The next step was to install the drivers for the TV card. Hauppauge posted updates on the web site which are important to install. In particular the MPEG decoders and infrared receivers. I installed the Win TV software that came with the PVR350 card and was able to tune some channels. So far so good.
Setting up the Hauppauge remote control to work with myHTPC was confusing, but at the end rather easy. Hauppauge already provides an infra red control software and one only has to add the myHTPC settings to that file. The instructions are available in the support forum.
All my media files, such as photos, music and movies are stored on a Mac. Since you can enable windows sharing it is also not problem for myHTPC to access them. However, my files are not stored in my home directory on my Mac server. I have two additional hard disc on which i place my music, movies and pictures. I found an article that explain how you can make any directory or disc available through windows sharing by changing the Samba configuration file.
This worked fine through the cable ethernet, but when i wanted to use the wireless lan usb stick i ran into trouble again. Setting up a Windows XP PC to connect to an Apple Airport Base station is not trivial, because neither Apple or Microsoft document it well. After extensive research i found this excellent instructions. Take great care that you get the HEX password right! This information was not in the hand books or on Apple’s web site. If Apple emphasizes its Windows compatibility then they should also provide the proper documentation.
Another part of the puzzle is the digital audio output of the system. Considering the quality of the line out and the requirement to playback DVDs it was necessary to change the default video cinch out to operate as an SPDIF digital output.This setting has to be jumpered on the mother board and set in the operating system. Detailed instructions are available.
Last not least a bit more Mac user nativity. I thought that Windows XP (experience?) is a true multimedia operating system. So, in goes the DVD, and the media player starts right away. But it cannot play it because it does not have the right MPEG2 codecs. Apparently Microsoft did not want to pay the licence fee. You actually have to install a third party software for it. This is simply ridiculous, but then again, maybe I am an spoiled Mac user.
Microsoft Media Center Edition’s (MCE) front end software takes too much CPU power from an VIA EPIA M10000 board. The playback of a DVD in the stand alone Media Player works fine, but from within MCE it is impossible. MCE alone takes about 70% CPU time. ShowShifter is a very good front end software, but it does not support hardware MPEG decoders. An EPIA M10000 has to rely on the MPEG2 encoder chip of the Hauppauge PVR350 to record TV in real time. For the time being, only myHTPC works in the given configuration under windows.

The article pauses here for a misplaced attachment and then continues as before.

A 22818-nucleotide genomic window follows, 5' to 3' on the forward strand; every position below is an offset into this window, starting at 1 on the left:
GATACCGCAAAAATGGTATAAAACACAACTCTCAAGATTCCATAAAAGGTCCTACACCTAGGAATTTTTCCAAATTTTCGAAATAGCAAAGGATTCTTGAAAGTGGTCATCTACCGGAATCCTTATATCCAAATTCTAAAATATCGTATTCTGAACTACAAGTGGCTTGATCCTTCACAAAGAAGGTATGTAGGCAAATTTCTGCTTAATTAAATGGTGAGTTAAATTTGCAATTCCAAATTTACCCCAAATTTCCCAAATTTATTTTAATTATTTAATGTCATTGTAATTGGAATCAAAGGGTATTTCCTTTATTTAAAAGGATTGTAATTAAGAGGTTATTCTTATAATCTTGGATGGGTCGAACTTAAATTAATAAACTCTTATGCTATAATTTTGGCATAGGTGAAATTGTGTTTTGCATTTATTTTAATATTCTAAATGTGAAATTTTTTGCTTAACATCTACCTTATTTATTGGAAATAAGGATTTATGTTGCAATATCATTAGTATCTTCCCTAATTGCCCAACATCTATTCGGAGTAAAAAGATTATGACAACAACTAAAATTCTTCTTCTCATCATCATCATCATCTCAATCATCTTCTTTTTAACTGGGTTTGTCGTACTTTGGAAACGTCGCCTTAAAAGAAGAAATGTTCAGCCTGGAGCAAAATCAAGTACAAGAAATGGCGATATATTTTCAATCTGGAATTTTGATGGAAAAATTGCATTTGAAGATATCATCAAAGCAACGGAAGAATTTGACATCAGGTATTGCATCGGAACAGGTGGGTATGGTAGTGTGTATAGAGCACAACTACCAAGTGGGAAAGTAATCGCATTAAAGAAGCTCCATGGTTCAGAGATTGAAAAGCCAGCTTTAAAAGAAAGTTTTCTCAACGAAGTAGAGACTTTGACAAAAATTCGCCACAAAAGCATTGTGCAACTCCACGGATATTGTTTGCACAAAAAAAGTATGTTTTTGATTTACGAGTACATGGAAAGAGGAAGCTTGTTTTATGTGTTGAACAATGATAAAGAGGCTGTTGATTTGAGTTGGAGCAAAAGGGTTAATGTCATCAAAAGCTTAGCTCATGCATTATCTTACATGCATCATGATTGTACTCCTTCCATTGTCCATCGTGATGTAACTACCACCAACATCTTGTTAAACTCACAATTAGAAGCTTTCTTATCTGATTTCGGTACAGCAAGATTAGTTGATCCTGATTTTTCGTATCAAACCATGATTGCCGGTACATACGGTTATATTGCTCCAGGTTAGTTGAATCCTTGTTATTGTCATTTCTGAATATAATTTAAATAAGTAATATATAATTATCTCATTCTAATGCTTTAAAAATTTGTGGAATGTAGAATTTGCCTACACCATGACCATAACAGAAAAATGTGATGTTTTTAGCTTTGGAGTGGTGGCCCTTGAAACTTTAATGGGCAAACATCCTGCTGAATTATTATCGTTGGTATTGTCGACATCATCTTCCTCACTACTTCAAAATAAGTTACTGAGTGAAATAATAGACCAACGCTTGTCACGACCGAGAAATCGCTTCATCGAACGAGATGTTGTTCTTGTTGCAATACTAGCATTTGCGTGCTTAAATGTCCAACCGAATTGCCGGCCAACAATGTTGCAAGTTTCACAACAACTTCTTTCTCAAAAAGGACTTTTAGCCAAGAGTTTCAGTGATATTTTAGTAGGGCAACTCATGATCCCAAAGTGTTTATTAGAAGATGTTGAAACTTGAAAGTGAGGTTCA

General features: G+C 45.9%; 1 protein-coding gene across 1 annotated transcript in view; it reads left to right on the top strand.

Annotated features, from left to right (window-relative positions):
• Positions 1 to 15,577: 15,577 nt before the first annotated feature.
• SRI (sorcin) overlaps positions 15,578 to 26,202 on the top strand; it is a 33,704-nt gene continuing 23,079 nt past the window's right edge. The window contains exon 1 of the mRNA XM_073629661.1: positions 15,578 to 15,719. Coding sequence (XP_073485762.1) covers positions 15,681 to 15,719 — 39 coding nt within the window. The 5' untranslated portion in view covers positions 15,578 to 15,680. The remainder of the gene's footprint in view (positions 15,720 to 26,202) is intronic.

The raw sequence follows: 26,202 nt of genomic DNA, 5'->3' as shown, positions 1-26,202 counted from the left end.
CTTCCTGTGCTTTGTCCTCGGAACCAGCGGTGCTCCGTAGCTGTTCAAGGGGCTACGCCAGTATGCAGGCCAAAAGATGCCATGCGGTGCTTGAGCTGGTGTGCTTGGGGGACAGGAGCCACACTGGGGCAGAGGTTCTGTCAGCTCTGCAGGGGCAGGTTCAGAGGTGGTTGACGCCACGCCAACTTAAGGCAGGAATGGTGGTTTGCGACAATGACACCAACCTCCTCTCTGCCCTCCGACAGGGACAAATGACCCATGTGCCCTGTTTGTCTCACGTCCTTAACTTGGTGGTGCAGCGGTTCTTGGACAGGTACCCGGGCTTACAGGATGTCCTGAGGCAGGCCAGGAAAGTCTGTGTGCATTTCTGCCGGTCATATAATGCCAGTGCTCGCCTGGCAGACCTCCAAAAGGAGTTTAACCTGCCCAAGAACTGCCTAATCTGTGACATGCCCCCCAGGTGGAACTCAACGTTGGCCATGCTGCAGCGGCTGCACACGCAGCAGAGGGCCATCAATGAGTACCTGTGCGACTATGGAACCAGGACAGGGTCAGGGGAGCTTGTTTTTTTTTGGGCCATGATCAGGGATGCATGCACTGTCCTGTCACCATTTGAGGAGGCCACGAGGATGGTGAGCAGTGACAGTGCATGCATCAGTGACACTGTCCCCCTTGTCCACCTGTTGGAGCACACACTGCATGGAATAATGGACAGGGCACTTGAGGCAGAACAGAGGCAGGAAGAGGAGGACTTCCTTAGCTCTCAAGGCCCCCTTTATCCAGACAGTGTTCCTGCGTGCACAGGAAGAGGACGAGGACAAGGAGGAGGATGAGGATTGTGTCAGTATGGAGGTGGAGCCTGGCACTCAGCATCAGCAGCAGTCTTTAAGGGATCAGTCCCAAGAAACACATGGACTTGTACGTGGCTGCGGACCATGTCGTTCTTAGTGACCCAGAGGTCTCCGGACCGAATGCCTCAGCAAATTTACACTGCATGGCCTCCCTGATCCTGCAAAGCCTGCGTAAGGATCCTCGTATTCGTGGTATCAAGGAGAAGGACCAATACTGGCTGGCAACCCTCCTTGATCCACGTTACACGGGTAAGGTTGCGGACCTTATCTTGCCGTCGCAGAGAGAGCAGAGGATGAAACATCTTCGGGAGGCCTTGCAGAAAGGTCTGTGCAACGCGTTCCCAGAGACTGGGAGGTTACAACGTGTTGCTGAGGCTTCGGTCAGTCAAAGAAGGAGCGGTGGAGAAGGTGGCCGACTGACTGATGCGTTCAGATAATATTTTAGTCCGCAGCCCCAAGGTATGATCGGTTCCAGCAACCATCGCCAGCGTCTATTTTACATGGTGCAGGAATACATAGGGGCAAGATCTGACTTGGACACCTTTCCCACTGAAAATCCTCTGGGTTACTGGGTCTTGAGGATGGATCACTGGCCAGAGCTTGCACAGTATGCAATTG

One of the problems of myHTPC is that it is badly document. There is no handbook and only little official instructions compared to the hundreds of problems you might run into. The quick start guides are simply not enough. The support of myHTPC is therefore based on forums. If you can read German i strongly advice you to read the installation instructions on the German myHTPC forum. Overall I must admit that the instructions in the German forum are even better than the original English myHTPC documentation. If the Germans do it, they do it right ;-)
Again, you should read the detailed instructions on the German forum. They are very detailed. After I installed gotTV it was not possible to tune the channels in the goTV plugin. I tried all options and dug through the forums without finding a solution for my problem. Finally, i connected the computer to the TV in our living room instead of in the office room and viola, it worked. We have internet through the TV cable and apparently the devices installed through our internet service provider corrupted the TV signal somehow. But still I had to add all the channels manually with their frequencies. The auto tuning did not work. I took the frequencies from our cable TV provider’s web site.
Watching live TV on a computer screen is fun for about two minutes. The real value lies in the Electronic Program Guide (EPG). I used TVgids_to_XML to grab the Dutch TV program information. Worked like a charm.
It is possible to control myHTPC with the Hauppauge remote control, but when you also want to use gotTV you run into trouble. I could not find a way around not using another good software: Girder. Again, the German myHTPC forum has detailed instructions.
I connected my digital media center to my TV in the living room and started the system. However, I could not remove the computer screen, mouse and keyboard yet. From time to time errors occur. Sometimes the wireless network breaks down, the scheduled EPG data grabbing did not work or myHTPC crashes. The system is not yet mature and still has many shortcomings. For example, it is not possible by default to delete recorded shows. You either have to download an visual basic script and integrate it into myHTPC or use a remote desktop software to maintain the software from another computer. myHTPC is a very good free software with a strong community behind it, but it is not yet mature enough. The installation and maintenance requires considerable computer knowledge.